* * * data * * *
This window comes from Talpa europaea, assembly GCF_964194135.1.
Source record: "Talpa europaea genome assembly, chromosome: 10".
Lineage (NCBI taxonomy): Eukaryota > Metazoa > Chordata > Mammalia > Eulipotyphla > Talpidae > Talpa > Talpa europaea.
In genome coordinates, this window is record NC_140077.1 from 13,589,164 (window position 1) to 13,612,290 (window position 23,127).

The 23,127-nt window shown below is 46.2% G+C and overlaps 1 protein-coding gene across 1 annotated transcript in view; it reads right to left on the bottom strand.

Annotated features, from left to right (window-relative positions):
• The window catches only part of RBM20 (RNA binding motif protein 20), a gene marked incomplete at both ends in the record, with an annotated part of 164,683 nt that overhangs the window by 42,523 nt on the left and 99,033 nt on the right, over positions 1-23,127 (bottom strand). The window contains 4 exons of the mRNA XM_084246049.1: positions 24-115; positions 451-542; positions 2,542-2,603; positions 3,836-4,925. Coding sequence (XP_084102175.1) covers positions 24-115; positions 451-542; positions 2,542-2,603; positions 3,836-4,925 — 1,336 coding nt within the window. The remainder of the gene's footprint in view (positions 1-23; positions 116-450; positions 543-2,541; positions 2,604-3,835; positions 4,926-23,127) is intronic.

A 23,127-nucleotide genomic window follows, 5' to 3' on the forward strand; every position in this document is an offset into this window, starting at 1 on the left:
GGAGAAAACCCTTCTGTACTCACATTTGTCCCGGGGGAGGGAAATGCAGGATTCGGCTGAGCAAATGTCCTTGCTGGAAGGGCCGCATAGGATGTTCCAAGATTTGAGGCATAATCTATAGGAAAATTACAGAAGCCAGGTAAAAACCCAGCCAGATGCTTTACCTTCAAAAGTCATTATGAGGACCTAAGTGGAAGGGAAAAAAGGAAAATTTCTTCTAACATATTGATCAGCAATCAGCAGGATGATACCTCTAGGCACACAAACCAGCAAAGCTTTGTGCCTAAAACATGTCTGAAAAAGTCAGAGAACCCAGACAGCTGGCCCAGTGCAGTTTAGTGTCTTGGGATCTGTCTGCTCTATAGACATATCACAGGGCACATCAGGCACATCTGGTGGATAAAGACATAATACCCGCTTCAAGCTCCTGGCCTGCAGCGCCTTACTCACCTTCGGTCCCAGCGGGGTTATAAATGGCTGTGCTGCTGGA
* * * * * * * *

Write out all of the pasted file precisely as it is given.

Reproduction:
This window comes from Talpa europaea, assembly GCF_964194135.1.
Source record: "Talpa europaea genome assembly, chromosome: 10".
Lineage (NCBI taxonomy): Eukaryota > Metazoa > Chordata > Mammalia > Eulipotyphla > Talpidae > Talpa > Talpa europaea.
In genome coordinates, this window is record NC_140077.1 from 13,589,164 (window position 1) to 13,612,290 (window position 23,127).

The 23,127-nt window shown below is 46.2% G+C and overlaps 1 protein-coding gene across 1 annotated transcript in view; it reads right to left on the bottom strand.

Annotated features, from left to right (window-relative positions):
• The window catches only part of RBM20 (RNA binding motif protein 20), a gene marked incomplete at both ends in the record, with an annotated part of 164,683 nt that overhangs the window by 42,523 nt on the left and 99,033 nt on the right, over positions 1-23,127 (bottom strand). The window contains 4 exons of the mRNA XM_084246049.1: positions 24-115; positions 451-542; positions 2,542-2,603; positions 3,836-4,925. Coding sequence (XP_084102175.1) covers positions 24-115; positions 451-542; positions 2,542-2,603; positions 3,836-4,925 — 1,336 coding nt within the window. The remainder of the gene's footprint in view (positions 1-23; positions 116-450; positions 543-2,541; positions 2,604-3,835; positions 4,926-23,127) is intronic.

A 23,127-nucleotide genomic window follows, 5' to 3' on the forward strand; every position in this document is an offset into this window, starting at 1 on the left:
GGAGAAAACCCTTCTGTACTCACATTTGTCCCGGGGGAGGGAAATGCAGGATTCGGCTGAGCAAATGTCCTTGCTGGAAGGGCCGCATAGGATGTTCCAAGATTTGAGGCATAATCTATAGGAAAATTACAGAAGCCAGGTAAAAACCCAGCCAGATGCTTTACCTTCAAAAGTCATTATGAGGACCTAAGTGGAAGGGAAAAAAGGAAAATTTCTTCTAACATATTGATCAGCAATCAGCAGGATGATACCTCTAGGCACACAAACCAGCAAAGCTTTGTGCCTAAAACATGTCTGAAAAAGTCAGAGAACCCAGACAGCTGGCCCAGTGCAGTTTAGTGTCTTGGGATCTGTCTGCTCTATAGACATATCACAGGGCACATCAGGCACATCTGGTGGATAAAGACATAATACCCGCTTCAAGCTCCTGGCCTGCAGCGCCTTACTCACCTTCGGTCCCAGCGGGGTTATAAATGGCTGTGCTGCTGGA